Richard O. Cunningham,
Leverage Is Everything: Understanding the Trump Administration's Linkage between Trade Agreements and Unilateral Import Restrictions,
51 Case W. Res. J. Int'l L.
Available at: https://scholarlycommons.law.case.edu/jil/vol51/iss1/8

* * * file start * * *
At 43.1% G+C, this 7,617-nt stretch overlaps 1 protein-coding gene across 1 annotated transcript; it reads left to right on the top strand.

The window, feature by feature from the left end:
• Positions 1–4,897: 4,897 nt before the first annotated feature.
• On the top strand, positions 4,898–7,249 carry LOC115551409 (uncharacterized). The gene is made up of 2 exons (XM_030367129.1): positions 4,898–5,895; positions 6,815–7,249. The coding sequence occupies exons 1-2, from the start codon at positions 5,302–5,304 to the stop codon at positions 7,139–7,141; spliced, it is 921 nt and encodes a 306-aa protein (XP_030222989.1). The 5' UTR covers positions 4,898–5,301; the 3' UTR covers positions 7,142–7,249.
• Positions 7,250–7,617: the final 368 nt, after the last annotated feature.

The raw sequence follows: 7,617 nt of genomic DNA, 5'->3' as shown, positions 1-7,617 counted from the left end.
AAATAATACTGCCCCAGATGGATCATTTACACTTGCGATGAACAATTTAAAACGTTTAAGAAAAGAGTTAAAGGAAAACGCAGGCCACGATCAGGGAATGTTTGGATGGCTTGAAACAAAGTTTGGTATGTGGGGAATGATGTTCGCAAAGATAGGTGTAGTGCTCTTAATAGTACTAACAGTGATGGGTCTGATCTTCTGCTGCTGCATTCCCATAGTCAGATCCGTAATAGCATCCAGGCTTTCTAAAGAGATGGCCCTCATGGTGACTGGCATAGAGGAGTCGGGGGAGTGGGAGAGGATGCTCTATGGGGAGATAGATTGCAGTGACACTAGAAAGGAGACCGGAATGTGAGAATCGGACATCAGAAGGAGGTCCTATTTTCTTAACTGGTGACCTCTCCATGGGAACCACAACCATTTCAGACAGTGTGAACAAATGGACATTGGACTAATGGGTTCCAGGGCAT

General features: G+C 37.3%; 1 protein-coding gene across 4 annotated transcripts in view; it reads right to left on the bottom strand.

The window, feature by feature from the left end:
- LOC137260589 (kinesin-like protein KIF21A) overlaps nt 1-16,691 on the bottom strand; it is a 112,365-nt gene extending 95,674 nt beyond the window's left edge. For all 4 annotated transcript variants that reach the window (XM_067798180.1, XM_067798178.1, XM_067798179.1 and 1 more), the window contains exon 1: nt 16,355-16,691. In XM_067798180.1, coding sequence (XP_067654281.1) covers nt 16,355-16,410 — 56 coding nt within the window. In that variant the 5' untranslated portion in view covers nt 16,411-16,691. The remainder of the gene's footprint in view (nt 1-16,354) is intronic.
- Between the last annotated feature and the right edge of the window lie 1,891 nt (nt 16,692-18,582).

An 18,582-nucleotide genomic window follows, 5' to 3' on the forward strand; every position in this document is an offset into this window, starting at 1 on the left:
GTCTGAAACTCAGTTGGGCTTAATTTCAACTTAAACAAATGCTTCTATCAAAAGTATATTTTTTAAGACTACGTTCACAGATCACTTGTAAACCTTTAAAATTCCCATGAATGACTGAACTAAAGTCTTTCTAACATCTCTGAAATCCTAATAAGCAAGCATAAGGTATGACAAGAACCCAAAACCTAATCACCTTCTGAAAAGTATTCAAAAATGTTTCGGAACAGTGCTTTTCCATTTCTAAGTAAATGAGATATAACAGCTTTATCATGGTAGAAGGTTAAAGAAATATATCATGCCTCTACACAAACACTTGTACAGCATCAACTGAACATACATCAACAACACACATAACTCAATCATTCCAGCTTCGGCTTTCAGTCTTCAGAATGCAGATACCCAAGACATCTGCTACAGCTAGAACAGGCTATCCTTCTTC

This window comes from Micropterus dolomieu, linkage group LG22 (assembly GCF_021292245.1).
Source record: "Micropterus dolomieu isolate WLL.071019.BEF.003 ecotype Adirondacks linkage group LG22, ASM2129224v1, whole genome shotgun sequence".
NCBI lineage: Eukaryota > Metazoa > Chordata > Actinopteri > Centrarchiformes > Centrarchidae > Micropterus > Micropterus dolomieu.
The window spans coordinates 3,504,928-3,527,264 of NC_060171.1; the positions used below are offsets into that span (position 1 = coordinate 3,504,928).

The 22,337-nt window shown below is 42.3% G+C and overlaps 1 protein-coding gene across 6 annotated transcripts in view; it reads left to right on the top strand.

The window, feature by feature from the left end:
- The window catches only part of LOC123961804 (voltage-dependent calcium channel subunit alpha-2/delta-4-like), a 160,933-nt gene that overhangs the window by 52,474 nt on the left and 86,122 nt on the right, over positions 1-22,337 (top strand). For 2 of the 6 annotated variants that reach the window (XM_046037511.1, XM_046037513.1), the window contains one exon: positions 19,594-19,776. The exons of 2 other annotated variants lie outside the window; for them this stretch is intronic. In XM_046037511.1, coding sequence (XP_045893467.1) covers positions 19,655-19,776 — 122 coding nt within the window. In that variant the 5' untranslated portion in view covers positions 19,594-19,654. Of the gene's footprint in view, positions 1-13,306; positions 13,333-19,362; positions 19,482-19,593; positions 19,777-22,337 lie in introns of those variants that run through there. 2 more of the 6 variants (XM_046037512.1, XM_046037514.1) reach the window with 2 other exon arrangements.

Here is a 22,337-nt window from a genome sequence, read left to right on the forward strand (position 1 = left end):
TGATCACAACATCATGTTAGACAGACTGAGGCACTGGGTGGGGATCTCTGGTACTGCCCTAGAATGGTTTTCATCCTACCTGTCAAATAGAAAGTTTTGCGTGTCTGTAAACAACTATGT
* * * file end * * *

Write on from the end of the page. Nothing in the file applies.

This paper offers an understanding of the Trump administration's (Administration) often-perplexing approach to international trade policy and, in particular, the Administration's repeated threats to withdraw from or renegotiate bilateral, regional and multilateral trade agreements. The central premise offered here is that all Administration trade actions--including both its approach to trade agreements and its threats or use of unilateral import restrictions--must be seen in terms of two fundamental goals. The first is to eliminate U.S. trade deficits with foreign countries (individually or collectively). The second is to restore the U.S. manufacturing sector by limiting imports and by bringing back to the U.S. manufacturing that had been moved to other countries. Renegotiation of trade agreements and imposition of import restrictions are closely integrated tactics used to accomplish these goals. Thus, neither should be seen as an end in itself, but rather as leverage toward achieving whatever specific goal the Administration seeks at the time. In one situation, import restrictions (or threat thereof) may serve as leverage in a trade agreement negotiation. In another situation, a trade negotiation may be conducted in a manner that provides leverage to obtain a limitation of imports. In analyzing this approach to trade, this paper addresses the following: A brief summary of the Trump Administration's trade policy and objectives; specific examples of the Administration's leverage-based strategy in action; and more detailed discussions of the Administration's leverage strategies in the three most important areas of U.S. trade today: US-China trade, the effort either to change or withdraw from the World Trade Organization, and the attempt to reshape the structure of North America by renegotiating or withdrawing from the North American Free Trade Agreement.